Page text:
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Prompt Pay Regulations – Frequently Asked Questions


How can I obtain a copy of the Prompt Pay Regulations?
Click here for N.J.A.C. 11:22, 1.1 et seq., effective January 2, 2001.

What is the purpose of the Prompt Pay Regulations?
The regulations set the standard for the payment of clean claims related to health benefit plans and dental plans.

To which health insurance carriers do the regulations apply?
The Prompt Pay regulations apply to carriers authorized to issue health benefit or dental plans in New Jersey, i.e., a benefits plan which pays hospital and medical expense benefits and is delivered or issued for delivery in New Jersey.

What health insurance carriers are not covered by these regulations?
The Prompt Pay regulations do not apply to Medicare, Workers Compensation, CHAMPUS, State Health Benefits, disability, automobile medical payment insurance, personal injury protection insurance (PIP), self-insurance, or Federal Employee Plans.

Are all claims covered by these regulations?
No. The regulations apply to the payment of "clean" claims only (N.J.A.C. 11:22-1.2).

What is a "clean" claim?

  • The claim must be for a covered insured; must be for a covered service; the claim must contain all the correct information needed by the carrier to process the claim; the claim does not require special treatment.
  • Carriers may change the information and documentation they require as long as participating providers are given 30 days notice of the change (N.J.A.C. 11:22-1.4).

Is the insurance carrier supposed to let me know the claim was received?
Claims should be acknowledged by the carrier within 2 working days of an electronic submission or 15 working days after receipt of written notice. (Please note, however, that claims containing the type of errors that interfere with the successful transmission to a carrier may not reach the carrier, and therefore may not be acknowledged.)

How can I check if my claim was received by the carrier?
Acknowledgment of receipt of an electronic claim shall go to the entity, i.e. the provider or clearinghouse etc., from which the carrier received the claim (N.J.A.C. 11:22-1.3).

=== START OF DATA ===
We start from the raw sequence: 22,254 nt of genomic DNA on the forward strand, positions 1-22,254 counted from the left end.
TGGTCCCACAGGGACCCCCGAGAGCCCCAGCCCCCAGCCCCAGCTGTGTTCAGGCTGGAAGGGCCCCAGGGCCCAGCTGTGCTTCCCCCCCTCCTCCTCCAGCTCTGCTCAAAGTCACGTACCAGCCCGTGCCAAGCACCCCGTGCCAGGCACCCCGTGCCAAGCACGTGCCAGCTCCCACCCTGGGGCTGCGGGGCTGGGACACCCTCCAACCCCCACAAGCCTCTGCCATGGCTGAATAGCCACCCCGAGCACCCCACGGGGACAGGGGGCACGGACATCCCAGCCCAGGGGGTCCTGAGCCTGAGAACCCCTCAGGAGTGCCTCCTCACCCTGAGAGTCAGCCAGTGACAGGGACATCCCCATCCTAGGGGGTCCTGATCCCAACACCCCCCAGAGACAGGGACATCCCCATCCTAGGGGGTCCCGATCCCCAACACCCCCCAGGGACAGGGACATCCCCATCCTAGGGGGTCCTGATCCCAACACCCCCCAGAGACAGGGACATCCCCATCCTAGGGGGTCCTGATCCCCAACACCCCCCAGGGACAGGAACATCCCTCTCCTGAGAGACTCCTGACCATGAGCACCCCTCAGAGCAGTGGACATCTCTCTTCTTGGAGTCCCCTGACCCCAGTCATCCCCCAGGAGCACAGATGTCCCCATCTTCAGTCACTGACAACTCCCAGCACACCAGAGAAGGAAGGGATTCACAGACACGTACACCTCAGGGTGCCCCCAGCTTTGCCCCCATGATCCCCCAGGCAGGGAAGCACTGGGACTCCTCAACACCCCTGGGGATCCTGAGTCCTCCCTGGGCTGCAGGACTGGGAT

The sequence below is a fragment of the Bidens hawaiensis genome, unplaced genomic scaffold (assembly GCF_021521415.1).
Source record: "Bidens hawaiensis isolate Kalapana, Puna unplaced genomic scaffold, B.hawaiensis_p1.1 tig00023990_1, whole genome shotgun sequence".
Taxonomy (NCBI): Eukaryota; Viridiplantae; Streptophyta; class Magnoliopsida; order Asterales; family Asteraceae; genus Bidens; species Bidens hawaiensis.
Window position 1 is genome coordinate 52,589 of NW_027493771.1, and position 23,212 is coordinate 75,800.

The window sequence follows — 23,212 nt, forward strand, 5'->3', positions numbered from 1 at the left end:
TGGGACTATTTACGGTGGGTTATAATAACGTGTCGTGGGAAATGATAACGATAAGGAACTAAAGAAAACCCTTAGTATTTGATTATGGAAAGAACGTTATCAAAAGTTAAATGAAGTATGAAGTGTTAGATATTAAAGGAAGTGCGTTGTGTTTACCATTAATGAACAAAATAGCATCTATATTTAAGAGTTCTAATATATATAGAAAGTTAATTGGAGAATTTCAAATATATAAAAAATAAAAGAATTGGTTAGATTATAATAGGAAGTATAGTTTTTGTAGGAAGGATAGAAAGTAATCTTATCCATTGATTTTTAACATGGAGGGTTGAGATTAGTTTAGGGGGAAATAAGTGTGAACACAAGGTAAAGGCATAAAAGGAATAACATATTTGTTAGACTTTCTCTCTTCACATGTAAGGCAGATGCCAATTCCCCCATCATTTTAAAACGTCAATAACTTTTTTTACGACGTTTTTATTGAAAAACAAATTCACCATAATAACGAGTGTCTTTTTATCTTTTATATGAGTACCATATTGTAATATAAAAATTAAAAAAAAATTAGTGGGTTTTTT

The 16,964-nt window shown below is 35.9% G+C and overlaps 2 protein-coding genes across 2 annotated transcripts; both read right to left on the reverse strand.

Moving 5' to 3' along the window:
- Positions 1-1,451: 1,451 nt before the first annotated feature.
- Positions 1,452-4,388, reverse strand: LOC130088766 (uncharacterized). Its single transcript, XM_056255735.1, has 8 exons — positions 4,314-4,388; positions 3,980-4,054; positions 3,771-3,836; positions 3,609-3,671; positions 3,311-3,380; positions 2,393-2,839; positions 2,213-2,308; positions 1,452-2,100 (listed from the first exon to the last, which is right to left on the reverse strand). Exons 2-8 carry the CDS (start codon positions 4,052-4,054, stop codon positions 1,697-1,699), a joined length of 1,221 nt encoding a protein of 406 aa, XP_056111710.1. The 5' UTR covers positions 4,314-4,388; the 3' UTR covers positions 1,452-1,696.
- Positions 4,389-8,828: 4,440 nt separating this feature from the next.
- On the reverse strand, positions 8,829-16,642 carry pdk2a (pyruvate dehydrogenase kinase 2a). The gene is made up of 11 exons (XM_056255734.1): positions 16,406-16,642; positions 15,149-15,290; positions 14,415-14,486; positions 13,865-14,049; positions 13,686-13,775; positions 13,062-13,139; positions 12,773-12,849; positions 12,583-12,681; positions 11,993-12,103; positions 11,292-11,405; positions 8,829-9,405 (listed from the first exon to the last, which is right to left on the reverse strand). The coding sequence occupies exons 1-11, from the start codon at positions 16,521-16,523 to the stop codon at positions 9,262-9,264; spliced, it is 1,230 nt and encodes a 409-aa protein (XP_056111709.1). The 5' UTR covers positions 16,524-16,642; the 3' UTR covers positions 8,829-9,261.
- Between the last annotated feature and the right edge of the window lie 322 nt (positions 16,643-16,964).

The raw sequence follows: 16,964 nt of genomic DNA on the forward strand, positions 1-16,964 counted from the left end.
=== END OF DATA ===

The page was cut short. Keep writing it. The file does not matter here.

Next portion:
• If the carrier offers web-based access to claims status, the information should include the date of receipt. This constitutes acknowledgement of the claim if posted within 2 days after receipt of electronic submission or 15 days after receipt of written notice.

When does a “clean” claim have to be paid?
“Clean” claims must be paid or denied within 30 calendar days after receipt of a claim submitted electronically, or within 40 calendar days after receipt for claims submitted by other than electronic means (N.J.A.C. 11:22-1.5).

What happens if part of the claim is disputed or denied?
Carriers shall pay claims that are disputed or denied because of missing information or documentation within 30 calendar days (electronically submitted claims) or 40 calendar days of receipt of the missing information or documentation.

If only a portion of the claim is denied or disputed , the carrier shall remit payment for the uncontested portion within the above timeframes (N.J.A.C. 11:22-1.6).

Is there compensation if the insurance carrier does not pay a clean claim on time?
A carrier that does not pay a clean claim within 30 or 40 calendar days after receipt of all the required information must include late interest at the rate of 10% per year (N.J.A.C. 11:22-1.6(c)).

What recourse do I have under the regulations if I do not agree with the insurance carrier?
Carriers must provide prompt payment internal and external appeal mechanisms to participating health care providers (N.J.A.C. 11:22-1.8). (You may also have additional remedies under contract law that you may wish to discuss with your attorney; utilization of the internal and external appeal mechanisms provided pursuant to the Prompt Pay regulations should not require that you waive other remedies at law that may be available to you.)

Internal payment appeals must be conducted and the results communicated in a written decision to the participating provider within ten (10) business days after the carrier receives the appeal.

  • The written decision must contain the names, titles and credentials of the persons participating in the review.
  • The written decision must have a statement of the provider's grievance.
  • The written decision must have a description of the evidence or documentation that supports the carrier's decision.
  • If the carrier's decision is adverse, the written decision must contain a description of the method that a provider can use to obtain an external review – Alternate Dispute Resolution (ADR).

What happens if I do not agree with the results of an internal payment appeal?
Every carrier must offer an independent, external ADR mechanism to participating health care providers to review adverse decisions of internal appeals. (You may also have additional remedies under contract law that you may wish to discuss with your attorney.)

  • ADR is through an independent party with the costs borne equally by the parties.
  • The decision is non-binding unless the parties agree otherwise.
Updated: November 29, 2005

 
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